“What a mess.”
That was Meadowlands Racetrack operator Jeff Gural describing the very real possibility that New Jersey voters may be shut out of having a chance to vote this year on casinos in the northern part of the state.
Leading lawmakers from either end of the state appeared to be nowhere near a compromise this past week on issues such as whether either of the two proposed casinos should go to companies already operating in Atlantic City.
The issue could go to voters in November if a bill is approved with a simple majority before the current session concludes Monday. Another vote would be required later this year in the next session. Or, a three-fifths majority on one vote could send the issue directly to the November ballot, but that does not appear likely.
Gov. Chris Christie, who has recently been busy with effort to secure the GOP nomination for president, stepped into the dispute saying it is “disturbing that infighting” over competing gaming bills may deprive the voters of the chance to consider the question in November.”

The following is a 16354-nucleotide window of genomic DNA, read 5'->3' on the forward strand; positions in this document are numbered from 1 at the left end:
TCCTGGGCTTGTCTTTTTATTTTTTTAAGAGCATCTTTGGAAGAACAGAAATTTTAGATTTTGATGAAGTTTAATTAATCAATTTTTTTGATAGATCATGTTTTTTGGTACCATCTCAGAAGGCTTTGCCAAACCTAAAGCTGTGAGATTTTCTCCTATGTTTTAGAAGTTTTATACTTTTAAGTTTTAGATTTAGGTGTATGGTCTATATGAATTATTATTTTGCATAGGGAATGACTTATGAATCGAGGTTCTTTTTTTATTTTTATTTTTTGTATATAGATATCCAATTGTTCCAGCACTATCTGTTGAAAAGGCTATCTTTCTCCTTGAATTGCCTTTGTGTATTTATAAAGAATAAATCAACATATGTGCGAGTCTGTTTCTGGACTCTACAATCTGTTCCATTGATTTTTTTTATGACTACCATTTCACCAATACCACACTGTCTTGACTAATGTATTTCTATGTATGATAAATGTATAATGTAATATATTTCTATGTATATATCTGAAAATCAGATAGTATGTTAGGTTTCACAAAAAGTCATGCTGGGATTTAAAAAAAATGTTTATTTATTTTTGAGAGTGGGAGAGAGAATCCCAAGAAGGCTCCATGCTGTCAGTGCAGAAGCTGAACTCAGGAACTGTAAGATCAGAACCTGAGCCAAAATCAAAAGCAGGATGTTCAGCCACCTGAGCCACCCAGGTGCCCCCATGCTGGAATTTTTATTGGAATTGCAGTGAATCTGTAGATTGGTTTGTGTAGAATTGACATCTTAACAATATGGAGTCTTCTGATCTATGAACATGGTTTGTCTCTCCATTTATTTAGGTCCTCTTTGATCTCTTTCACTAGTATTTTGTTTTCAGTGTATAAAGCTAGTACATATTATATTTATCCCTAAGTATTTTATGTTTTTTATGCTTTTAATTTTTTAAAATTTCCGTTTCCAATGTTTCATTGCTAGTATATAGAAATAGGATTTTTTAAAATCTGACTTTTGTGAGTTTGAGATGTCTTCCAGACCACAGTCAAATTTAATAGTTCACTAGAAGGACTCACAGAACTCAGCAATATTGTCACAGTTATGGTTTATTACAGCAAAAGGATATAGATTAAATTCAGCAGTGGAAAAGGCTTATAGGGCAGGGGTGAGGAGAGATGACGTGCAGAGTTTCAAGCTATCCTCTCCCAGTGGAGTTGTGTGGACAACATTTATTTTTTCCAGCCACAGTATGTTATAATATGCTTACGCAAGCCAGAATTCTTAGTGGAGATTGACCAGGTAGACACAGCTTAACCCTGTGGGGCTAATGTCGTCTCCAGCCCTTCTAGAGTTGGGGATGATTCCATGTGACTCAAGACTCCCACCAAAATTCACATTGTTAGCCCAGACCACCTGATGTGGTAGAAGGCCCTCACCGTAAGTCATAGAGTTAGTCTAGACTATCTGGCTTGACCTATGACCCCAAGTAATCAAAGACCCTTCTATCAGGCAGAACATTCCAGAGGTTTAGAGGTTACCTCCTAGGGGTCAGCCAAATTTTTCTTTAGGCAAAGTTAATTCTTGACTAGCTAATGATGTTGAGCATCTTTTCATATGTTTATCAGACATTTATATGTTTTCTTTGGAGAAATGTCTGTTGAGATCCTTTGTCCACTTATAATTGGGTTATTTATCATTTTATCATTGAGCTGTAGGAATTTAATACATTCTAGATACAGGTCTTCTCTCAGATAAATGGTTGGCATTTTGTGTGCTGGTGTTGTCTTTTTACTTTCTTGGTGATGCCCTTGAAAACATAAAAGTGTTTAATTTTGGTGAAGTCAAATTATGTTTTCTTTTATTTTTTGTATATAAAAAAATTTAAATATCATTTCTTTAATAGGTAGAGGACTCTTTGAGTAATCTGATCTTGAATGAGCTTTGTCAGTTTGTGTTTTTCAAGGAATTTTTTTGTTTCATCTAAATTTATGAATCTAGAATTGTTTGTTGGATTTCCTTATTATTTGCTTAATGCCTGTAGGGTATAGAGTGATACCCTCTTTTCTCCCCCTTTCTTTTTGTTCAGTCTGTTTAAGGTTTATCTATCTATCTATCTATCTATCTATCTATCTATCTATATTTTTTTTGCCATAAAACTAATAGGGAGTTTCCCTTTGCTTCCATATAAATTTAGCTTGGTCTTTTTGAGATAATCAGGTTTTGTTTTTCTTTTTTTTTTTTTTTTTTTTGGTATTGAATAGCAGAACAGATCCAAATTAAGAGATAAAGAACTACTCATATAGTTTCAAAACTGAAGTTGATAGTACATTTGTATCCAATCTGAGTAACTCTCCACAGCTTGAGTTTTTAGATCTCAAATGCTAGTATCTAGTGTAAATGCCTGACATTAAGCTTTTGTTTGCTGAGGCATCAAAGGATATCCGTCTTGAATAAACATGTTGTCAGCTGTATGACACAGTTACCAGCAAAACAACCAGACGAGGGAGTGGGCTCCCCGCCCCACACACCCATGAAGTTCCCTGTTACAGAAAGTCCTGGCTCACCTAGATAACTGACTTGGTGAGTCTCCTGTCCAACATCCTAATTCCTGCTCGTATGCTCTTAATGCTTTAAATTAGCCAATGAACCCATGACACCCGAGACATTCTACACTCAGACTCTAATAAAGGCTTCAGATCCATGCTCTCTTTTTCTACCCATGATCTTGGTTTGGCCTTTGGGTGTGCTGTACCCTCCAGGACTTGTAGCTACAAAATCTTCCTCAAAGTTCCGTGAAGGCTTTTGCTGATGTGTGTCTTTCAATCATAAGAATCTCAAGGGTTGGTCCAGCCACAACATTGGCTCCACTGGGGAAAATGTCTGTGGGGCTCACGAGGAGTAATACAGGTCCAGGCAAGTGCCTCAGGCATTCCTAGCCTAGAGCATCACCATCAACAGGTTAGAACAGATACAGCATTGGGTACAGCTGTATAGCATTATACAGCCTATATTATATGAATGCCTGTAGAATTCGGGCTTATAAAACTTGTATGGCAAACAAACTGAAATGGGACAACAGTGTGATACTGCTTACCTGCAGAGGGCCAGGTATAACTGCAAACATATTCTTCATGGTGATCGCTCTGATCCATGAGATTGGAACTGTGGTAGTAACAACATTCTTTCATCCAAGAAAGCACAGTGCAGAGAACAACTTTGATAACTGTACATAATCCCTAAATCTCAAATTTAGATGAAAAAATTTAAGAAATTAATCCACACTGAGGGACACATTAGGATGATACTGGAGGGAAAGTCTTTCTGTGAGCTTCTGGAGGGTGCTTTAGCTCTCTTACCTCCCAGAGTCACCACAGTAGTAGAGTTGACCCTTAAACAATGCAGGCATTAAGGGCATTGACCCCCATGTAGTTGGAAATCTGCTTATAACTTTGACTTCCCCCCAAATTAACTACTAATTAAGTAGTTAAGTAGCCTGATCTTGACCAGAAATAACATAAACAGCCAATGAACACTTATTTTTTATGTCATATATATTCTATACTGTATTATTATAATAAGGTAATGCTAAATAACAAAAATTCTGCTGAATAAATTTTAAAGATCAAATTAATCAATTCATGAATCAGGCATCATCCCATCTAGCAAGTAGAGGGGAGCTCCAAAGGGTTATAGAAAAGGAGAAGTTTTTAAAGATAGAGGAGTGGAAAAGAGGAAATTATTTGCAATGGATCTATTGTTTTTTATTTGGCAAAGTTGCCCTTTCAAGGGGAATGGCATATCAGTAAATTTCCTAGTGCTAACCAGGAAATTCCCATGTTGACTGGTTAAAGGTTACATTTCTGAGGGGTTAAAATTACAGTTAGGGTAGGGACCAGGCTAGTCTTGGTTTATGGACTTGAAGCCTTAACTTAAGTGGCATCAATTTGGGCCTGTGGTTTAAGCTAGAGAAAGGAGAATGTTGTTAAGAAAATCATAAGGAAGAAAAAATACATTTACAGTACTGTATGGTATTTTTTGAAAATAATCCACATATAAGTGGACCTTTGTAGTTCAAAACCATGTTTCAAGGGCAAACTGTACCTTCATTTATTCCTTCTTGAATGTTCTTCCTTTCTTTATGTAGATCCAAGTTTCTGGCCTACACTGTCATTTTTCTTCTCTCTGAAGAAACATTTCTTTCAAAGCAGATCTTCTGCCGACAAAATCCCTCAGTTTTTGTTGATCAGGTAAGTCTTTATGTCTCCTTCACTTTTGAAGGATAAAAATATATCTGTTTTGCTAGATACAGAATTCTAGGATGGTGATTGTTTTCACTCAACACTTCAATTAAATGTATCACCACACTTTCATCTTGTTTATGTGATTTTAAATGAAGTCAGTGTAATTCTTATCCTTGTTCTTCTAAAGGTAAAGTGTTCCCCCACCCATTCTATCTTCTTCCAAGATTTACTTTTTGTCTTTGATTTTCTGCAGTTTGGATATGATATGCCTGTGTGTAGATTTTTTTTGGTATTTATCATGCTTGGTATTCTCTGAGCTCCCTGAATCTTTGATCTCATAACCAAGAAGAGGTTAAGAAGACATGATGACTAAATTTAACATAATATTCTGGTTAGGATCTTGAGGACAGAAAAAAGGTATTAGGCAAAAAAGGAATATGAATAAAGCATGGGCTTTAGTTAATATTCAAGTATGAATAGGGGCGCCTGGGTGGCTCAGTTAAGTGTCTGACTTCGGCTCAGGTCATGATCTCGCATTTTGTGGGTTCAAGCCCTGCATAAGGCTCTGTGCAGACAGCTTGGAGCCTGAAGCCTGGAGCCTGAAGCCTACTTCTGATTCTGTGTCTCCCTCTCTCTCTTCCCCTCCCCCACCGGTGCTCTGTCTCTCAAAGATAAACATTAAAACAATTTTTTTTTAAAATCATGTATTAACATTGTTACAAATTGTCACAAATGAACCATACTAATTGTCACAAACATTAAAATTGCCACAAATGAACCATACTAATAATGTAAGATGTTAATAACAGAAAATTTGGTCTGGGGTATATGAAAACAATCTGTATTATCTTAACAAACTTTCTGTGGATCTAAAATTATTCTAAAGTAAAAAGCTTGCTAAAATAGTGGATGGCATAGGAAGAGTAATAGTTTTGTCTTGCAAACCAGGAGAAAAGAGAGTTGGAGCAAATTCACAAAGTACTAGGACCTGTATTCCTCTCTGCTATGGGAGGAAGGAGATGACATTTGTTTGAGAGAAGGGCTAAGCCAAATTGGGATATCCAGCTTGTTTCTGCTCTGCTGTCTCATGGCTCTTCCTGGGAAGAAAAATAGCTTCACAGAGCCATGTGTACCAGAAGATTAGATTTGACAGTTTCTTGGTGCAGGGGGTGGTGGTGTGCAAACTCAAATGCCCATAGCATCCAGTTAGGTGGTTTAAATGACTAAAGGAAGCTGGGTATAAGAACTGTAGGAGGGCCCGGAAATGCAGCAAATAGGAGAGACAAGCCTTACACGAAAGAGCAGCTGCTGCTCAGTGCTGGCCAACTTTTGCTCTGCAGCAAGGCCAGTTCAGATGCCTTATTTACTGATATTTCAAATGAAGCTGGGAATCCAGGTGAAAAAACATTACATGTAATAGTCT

Backers of the Assembly plan would only require one of the two proposed projects to be owned by a current Atlantic City operator. Senate President Steve Sweeney’s proposal would require that both casinos in northern New Jersey a short distance from Manhattan be owned by existing Atlantic City operators.
Sources familiar with Sweeney’s thinking believe the intent of the Assembly bill is to clear the way for Steve Wynn to get one of the two licenses. It is easy to imagine Wynn being interested in the chance to build close to New York, but there are factors other than location that go into determining what is or is not an attractive opportunity.
Gural has said a survey commissioned for his company and Hard Rock International, which would run a Meadowland’s casino, found 83 percent of respondents oppose limiting the licenses for new casinos to existing operators.
Phil Hevener has been writing about the Nevada gaming business for more than 30 years. Email: [email protected].